On the one hand, the Steelers have no better option to take over for Mitchell either this year or the next. And the team can certainly reduce Mitchell's cap hit a year from now by restructuring his deal; though that would likely keep him in Pittsburgh for at least two or three additional seasons, it also would be a way for Mitchell to get compensation that greater reflects the quality of his contributions. But on the other hand, there is a strong argument to be made that Mitchell is the Steelers' most-overpaid player on the roster.
Pro Football Focus' Sam Monson was tasked with identifying the "secret superstar" of each NFL team for the upcoming season. For the Steelers, it's cornerback Ross Cockrell, whom the team signed as a free agent in 2015 after he spent two training camps with the Buffalo Bills.
Cockrell became a starter for the Steelers a season ago, and though he had only one interception on the year, he was the team's leader in passes defensed, with 14. And, as Monson pointed out, his contributions went even further than that: Cockrell only allowed two touchdowns in 93 passes thrown his way (including the playoffs) and even managed to limit Cincinnati Bengals wideout A.J. Green to just two passes for 38 yards in Week 2.
This year, Cockrell will remain a starter on the outside alongside Artie Burns, all while earning just $1.797 million on a restricted-free-agent tender. If he can keep up the pace he established for himself a season ago, that could mean the 2018 unrestricted free agent will be in line for a major payday, whether from the Steelers or some other team.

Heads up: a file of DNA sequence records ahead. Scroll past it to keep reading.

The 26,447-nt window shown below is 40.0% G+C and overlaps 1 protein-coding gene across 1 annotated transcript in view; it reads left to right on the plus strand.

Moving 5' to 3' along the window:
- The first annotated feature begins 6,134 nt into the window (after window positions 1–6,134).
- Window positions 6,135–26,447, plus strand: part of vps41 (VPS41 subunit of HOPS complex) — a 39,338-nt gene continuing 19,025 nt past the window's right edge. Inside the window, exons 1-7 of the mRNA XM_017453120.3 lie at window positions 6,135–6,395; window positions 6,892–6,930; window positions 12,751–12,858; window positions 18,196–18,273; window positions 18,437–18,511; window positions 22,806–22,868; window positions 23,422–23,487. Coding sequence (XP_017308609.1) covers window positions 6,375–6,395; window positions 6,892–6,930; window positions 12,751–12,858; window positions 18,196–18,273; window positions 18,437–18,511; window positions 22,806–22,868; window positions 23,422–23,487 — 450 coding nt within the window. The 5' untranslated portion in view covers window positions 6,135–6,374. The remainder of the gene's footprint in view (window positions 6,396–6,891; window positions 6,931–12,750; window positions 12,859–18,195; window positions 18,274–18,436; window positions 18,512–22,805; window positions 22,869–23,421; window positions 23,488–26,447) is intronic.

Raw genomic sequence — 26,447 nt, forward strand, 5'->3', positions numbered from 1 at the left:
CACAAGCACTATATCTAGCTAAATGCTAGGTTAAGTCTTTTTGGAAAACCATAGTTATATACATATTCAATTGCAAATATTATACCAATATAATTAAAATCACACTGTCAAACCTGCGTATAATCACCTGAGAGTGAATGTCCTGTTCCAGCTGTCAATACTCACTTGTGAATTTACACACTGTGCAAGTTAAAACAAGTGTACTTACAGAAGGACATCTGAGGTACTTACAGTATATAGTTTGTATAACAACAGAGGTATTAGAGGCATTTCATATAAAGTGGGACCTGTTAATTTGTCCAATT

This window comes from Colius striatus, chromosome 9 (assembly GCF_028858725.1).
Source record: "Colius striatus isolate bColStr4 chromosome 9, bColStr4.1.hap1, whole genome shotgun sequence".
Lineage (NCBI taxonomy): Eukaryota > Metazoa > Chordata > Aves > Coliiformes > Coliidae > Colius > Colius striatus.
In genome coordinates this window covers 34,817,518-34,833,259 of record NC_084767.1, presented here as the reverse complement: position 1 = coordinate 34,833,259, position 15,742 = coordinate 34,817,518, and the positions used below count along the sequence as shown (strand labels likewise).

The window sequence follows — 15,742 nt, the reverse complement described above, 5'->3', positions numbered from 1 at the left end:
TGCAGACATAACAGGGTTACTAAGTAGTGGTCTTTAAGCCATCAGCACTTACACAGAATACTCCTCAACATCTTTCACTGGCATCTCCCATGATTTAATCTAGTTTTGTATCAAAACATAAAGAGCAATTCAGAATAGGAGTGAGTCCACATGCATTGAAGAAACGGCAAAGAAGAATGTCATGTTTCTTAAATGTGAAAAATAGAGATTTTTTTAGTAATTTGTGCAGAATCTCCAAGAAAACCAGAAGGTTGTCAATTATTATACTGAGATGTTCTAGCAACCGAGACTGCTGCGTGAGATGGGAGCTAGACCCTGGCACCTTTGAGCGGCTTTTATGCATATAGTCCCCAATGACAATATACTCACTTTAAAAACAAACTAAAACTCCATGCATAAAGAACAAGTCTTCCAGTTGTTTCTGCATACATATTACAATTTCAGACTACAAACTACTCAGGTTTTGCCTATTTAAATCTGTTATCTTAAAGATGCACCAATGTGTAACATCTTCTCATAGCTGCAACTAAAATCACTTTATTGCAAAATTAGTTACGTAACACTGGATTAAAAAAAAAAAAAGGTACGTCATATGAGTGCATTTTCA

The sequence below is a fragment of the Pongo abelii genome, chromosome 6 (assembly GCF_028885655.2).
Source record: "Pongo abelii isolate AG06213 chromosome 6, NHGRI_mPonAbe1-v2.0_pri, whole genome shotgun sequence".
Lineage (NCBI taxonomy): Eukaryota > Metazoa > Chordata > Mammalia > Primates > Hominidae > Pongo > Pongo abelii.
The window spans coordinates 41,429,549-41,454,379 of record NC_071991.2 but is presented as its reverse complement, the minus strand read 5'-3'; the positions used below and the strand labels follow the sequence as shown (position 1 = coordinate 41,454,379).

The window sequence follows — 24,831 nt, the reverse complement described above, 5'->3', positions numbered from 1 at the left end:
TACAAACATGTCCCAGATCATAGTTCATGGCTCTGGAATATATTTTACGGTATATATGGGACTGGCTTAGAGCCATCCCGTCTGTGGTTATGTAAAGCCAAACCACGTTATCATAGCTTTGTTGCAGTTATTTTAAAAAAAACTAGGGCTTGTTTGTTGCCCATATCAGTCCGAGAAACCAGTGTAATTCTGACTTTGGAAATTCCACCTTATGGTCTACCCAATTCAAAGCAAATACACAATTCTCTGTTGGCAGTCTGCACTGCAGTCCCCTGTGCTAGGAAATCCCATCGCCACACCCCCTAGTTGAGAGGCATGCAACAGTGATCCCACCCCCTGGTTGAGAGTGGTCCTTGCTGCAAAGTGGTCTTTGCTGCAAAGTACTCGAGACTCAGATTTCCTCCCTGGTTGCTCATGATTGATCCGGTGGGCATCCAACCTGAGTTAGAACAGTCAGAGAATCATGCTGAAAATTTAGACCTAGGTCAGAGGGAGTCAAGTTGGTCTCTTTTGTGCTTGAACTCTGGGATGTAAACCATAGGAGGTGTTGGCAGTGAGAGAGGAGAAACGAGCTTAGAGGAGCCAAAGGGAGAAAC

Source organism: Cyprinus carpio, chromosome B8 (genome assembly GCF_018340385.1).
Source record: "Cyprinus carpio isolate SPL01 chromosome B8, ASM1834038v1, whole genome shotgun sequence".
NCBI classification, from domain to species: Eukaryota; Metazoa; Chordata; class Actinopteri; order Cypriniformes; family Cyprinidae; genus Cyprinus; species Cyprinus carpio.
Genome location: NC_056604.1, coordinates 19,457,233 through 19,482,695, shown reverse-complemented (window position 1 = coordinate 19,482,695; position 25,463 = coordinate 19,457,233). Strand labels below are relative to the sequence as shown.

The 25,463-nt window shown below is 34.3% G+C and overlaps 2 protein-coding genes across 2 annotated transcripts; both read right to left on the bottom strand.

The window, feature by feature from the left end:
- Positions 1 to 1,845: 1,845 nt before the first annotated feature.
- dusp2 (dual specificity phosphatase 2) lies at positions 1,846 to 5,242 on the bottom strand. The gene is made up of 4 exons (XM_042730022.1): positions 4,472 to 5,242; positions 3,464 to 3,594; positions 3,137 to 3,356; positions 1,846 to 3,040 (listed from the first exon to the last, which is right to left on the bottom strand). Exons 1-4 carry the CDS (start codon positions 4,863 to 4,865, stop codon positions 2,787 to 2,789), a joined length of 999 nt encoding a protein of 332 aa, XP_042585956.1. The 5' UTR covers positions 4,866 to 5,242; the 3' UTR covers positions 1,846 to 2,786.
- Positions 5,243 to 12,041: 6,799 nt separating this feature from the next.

Since quarterback Ben Roethlisberger took over the starting job in 2004, his team has reached the playoffs nine times. Three of those postseason runs resulted in Super Bowl appearances, with two wins. But the Steelers have not appeared in the ultimate contest since 2010, even though last year they came close before falling to the New England Patriots, who went on to win the Super Bowl themselves.
Steelers Depot's Matthew Marczi has a solution to the Steelers' Super Bowl drought, one that is easier said than achieved: Win enough games to be the No. 1 seed in the AFC to possess home-field advantage throughout the playoffs.
Marczi noted that the last time the Steelers were the conference's top seed was in 2004, and the last time they had full home-field advantage was in 2010 (when the top-seeded Patriots fell to the New York Jets). But this home-field advantage has become even more crucial to Pittsburgh's chances to earn another Lombardi Trophy in recent years.
One has only to look to last year as a prime example—the Steelers were dominant against the Miami Dolphins in the wild-card round, which took place in Pittsburgh. But on the road the following week, their win over the Kansas City Chiefs was a result of six field goals' worth of points and no touchdowns. And then in heading to Foxborough to face the Patriots, Pittsburgh was dismantled, scoring 17 points to New England's 36. Further, Roethlisberger-led Steelers teams have a 70-22 record at home (including playoffs) versus 54-39 on the road.
It appears as though the Steelers won't just have to be good to reach the Super Bowl this season, but dominant. Because a path to another NFL championship will be far easier to navigate when in Pittsburgh than on the road.